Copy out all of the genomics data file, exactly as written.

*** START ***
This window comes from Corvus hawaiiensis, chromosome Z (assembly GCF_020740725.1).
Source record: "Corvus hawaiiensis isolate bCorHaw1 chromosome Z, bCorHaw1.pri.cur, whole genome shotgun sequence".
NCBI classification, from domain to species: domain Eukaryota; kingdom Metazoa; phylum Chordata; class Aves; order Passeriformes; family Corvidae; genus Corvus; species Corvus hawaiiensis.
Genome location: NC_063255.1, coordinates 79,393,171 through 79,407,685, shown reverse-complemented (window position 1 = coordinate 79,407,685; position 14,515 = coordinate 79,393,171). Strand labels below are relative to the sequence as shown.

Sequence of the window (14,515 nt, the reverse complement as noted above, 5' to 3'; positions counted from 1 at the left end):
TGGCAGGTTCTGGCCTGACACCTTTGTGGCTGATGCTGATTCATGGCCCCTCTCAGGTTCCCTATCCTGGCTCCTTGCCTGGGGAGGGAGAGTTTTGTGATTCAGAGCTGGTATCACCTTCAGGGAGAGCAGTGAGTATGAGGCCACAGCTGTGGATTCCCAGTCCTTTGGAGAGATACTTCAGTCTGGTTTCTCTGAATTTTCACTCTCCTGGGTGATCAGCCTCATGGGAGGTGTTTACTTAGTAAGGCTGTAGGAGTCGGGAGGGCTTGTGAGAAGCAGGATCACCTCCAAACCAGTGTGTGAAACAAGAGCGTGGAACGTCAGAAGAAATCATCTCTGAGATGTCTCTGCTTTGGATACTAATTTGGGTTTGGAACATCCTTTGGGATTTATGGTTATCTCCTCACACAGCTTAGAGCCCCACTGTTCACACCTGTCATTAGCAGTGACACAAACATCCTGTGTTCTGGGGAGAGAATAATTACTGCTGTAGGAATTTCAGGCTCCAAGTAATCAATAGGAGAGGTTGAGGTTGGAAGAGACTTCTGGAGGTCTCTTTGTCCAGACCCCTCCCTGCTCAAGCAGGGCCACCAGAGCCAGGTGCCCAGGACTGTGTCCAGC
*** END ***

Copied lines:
This window comes from Corvus hawaiiensis, chromosome Z (assembly GCF_020740725.1).
Source record: "Corvus hawaiiensis isolate bCorHaw1 chromosome Z, bCorHaw1.pri.cur, whole genome shotgun sequence".
NCBI classification, from domain to species: domain Eukaryota; kingdom Metazoa; phylum Chordata; class Aves; order Passeriformes; family Corvidae; genus Corvus; species Corvus hawaiiensis.
Genome location: NC_063255.1, coordinates 79,393,171 through 79,407,685, shown reverse-complemented (window position 1 = coordinate 79,407,685; position 14,515 = coordinate 79,393,171). Strand labels below are relative to the sequence as shown.

Sequence of the window (14,515 nt, the reverse complement as noted above, 5' to 3'; positions counted from 1 at the left end):
TGGCAGGTTCTGGCCTGACACCTTTGTGGCTGATGCTGATTCATGGCCCCTCTCAGGTTCCCTATCCTGGCTCCTTGCCTGGGGAGGGAGAGTTTTGTGATTCAGAGCTGGTATCACCTTCAGGGAGAGCAGTGAGTATGAGGCCACAGCTGTGGATTCCCAGTCCTTTGGAGAGATACTTCAGTCTGGTTTCTCTGAATTTTCACTCTCCTGGGTGATCAGCCTCATGGGAGGTGTTTACTTAGTAAGGCTGTAGGAGTCGGGAGGGCTTGTGAGAAGCAGGATCACCTCCAAACCAGTGTGTGAAACAAGAGCGTGGAACGTCAGAAGAAATCATCTCTGAGATGTCTCTGCTTTGGATACTAATTTGGGTTTGGAACATCCTTTGGGATTTATGGTTATCTCCTCACACAGCTTAGAGCCCCACTGTTCACACCTGTCATTAGCAGTGACACAAACATCCTGTGTTCTGGGGAGAGAATAATTACTGCTGTAGGAATTTCAGGCTCCAAGTAATCAATAGGAGAGGTTGAGGTTGGAAGAGACTTCTGGAGGTCTCTTTGTCCAGACCCCTCCCTGCTCAAGCAGGGCCACCAGAGCCAGGTGCCCAGGACTGTGTCCAGC